The so-called ‘business tourism’ encompasses a set of flows whose travel reasons are linked to labor and professional management, which in turn originates meetings, congresses, and conventions of different purposes and magnitudes.
The growing hotel industry and socioeconomic stability offer a unique opportunity to make the most of this tourist modality, which is increasingly present in the Caribbean region.
The Dominican Republic is an excellent place for business tourism. Its tropical climate and the entertainment offers and culture accredit it as an ideal place for meetings.
The new international corporations established in the country in recent years, as well as the growth of the hostelry in the capital and Punta Cana-Bavaro, represent key factors to achieve a greater share of this tourism segment.
Most of the national hotels and resorts have multipurpose spaces equipped with meeting rooms, perfectly equipped for the convenience of the attendees and with the required technology.
The city of Santo Domingo, for example, has 4,000 hotel rooms and some 3,000 more rooms among hostels and tourist accommodations.
In the hotels of the city, there are 127 conference rooms, two convention centers, and more than 30 rooms are available for meetings in museums, historical monuments, and plazas.
Another condition that makes the country an ideal destination is its international linkage, in addition to the infrastructure and local facilities for ground transportation.
Excellently communicated by eight international airports, the Dominican Republic has a direct connection to the most important airport terminals in the world.
Terrestrial communication is also remarkable. A dense network of highways and roads integrally links the territory, and ideal transportation services in buses and taxis simplify the traveler’s stay.
The business tourist spends 3 to 7 times more than the leisure tourist. They occupy comfortable rooms, visit the best restaurants, and performs a series of additional expenses (telephone, minibar, business center, meeting rooms, taxis, etc.) that the leisure visitor seldom performs.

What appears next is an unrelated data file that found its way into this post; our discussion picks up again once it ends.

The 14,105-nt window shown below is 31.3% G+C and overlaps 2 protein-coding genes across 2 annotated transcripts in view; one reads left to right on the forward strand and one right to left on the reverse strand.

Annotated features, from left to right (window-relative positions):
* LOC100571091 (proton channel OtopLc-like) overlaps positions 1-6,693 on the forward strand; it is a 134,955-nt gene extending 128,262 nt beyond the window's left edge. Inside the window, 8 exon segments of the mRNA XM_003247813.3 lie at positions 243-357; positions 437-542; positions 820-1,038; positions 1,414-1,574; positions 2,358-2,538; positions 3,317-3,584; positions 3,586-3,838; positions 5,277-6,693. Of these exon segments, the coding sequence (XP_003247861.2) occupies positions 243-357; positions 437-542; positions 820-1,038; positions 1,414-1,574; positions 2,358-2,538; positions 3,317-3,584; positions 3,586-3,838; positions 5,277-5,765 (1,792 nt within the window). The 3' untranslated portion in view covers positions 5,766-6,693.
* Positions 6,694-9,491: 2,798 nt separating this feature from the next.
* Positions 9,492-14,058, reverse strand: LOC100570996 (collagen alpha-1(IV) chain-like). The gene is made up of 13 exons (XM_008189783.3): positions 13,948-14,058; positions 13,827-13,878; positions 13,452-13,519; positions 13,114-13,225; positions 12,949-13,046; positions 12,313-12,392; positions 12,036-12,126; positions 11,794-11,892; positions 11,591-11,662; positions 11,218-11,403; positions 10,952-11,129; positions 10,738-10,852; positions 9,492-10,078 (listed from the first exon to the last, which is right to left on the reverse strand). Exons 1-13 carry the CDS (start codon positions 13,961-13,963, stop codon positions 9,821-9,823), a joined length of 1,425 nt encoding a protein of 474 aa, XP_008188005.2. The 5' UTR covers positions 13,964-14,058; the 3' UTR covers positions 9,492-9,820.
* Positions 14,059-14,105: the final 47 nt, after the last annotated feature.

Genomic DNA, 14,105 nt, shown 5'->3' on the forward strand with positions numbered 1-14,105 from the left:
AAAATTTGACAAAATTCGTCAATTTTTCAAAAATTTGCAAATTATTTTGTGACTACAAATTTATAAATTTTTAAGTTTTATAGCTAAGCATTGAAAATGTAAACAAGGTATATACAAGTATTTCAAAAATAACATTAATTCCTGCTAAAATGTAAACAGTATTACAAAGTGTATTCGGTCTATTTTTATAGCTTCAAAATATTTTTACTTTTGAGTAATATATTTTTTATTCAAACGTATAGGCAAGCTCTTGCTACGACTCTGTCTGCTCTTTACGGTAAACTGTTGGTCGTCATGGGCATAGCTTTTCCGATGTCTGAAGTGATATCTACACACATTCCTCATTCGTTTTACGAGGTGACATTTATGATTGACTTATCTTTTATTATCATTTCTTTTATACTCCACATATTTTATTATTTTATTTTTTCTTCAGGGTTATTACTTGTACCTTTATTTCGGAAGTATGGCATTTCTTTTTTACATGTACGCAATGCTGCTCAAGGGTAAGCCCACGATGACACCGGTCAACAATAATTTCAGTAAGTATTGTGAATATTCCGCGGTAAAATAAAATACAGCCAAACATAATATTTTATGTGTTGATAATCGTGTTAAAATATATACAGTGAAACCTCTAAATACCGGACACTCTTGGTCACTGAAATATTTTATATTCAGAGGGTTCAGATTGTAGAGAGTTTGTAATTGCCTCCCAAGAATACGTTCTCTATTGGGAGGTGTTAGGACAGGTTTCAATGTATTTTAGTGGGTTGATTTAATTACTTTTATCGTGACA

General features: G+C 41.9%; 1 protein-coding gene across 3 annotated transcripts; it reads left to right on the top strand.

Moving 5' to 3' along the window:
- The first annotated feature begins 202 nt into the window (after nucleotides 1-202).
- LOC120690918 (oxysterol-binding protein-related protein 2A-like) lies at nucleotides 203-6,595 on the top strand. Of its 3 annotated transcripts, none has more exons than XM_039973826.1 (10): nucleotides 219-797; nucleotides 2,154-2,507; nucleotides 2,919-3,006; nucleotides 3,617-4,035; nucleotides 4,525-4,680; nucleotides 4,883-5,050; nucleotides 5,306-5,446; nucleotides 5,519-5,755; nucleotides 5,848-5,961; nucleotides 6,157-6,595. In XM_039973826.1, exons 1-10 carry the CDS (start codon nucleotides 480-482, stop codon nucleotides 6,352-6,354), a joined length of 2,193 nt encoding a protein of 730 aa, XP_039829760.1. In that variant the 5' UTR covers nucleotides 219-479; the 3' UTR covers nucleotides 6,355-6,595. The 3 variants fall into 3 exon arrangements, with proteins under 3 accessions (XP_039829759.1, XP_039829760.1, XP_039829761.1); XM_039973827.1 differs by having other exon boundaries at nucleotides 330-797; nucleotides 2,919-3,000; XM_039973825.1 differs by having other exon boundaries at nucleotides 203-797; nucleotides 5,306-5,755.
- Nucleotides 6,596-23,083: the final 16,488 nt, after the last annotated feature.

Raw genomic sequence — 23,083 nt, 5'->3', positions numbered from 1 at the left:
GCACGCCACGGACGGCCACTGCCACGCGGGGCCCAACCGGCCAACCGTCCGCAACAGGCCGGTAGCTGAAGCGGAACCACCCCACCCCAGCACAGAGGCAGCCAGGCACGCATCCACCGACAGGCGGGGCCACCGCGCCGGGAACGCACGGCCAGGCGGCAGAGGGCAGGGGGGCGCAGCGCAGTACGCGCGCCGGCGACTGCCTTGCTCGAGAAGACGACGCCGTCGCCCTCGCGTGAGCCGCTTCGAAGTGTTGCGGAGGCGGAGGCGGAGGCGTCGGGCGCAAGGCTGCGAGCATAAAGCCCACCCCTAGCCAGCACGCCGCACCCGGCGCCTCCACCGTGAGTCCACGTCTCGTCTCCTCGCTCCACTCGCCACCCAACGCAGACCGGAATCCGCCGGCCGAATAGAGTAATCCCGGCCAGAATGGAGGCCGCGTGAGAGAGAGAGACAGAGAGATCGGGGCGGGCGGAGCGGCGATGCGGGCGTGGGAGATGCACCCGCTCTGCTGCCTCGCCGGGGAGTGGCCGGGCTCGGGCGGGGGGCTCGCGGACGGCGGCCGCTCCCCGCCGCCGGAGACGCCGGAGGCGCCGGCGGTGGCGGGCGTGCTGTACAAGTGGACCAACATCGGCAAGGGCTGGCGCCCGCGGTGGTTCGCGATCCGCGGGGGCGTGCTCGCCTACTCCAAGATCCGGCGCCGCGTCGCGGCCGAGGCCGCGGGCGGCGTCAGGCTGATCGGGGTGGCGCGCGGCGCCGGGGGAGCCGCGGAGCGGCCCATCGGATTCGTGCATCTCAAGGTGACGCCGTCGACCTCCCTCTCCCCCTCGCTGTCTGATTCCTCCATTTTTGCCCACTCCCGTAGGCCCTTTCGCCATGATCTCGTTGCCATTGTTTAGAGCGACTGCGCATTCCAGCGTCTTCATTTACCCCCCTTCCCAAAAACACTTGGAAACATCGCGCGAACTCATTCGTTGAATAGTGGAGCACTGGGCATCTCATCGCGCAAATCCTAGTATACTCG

Attracting and convincing this traveler with worldly habits and prominent consumption emerges as one of the most convenient options for the Dominican tourist future.
Now, ask yourself: what would the former King of Spain Juan Carlos I, Fidel Castro, Che Guevara, Barack Obama, and Donald Trump have in common? Simply put: everyone practiced (or even does) golf.
While this sport of Scottish origin appears associated with very high-income economic groups, more than 30 million people (one in every hundred Americans) every year swing across the 15,000 golf courses scattered in the United States (only in Florida there are more than a thousand or so and over 900 in California).
Golfers travel to other places and stay in 4 and 5-star hotels, usually in groups of 20 or 30 and usually, they are accompanied by their families.
It is estimated that a golf tourist spends between 5 and 10 times more than a traditional visitor of sun and beach offers.
The possibilities of increasing the flows of golfers are obvious. In the country, there are 32 golf courses with 9 or more holes, with about 300,000 rounds each year.
In March 2017, the tradition in the country of a PGA (Professional Golf Association) tournament began.
Three fields located in the eastern tourist area appear in the short list of the 20 best in the region: Teeth of the dog, in Casa de Campo; Punta Espada and Corals in the Punta Cana-Bavaro area.
In the north coast, there are also two facilities of a great category: Playa Dorada and Playa Grande. Nothing prevents us from constituting ourselves as the Caribbean golf capital.
The growth potential is 10 to 15% per year, said Teddy de Lara, president of Target Marketing Consultants. “We are putting on the golf suit,” said the president of the Punta Cana group, Frank Rainieri.
Golf, certainly, opens a promising space for the expansion of luxury tourism in the Dominican Republic.
The text was first published in the Dominican newspaper El Caribe.
Author: Pedro Delgado Malagon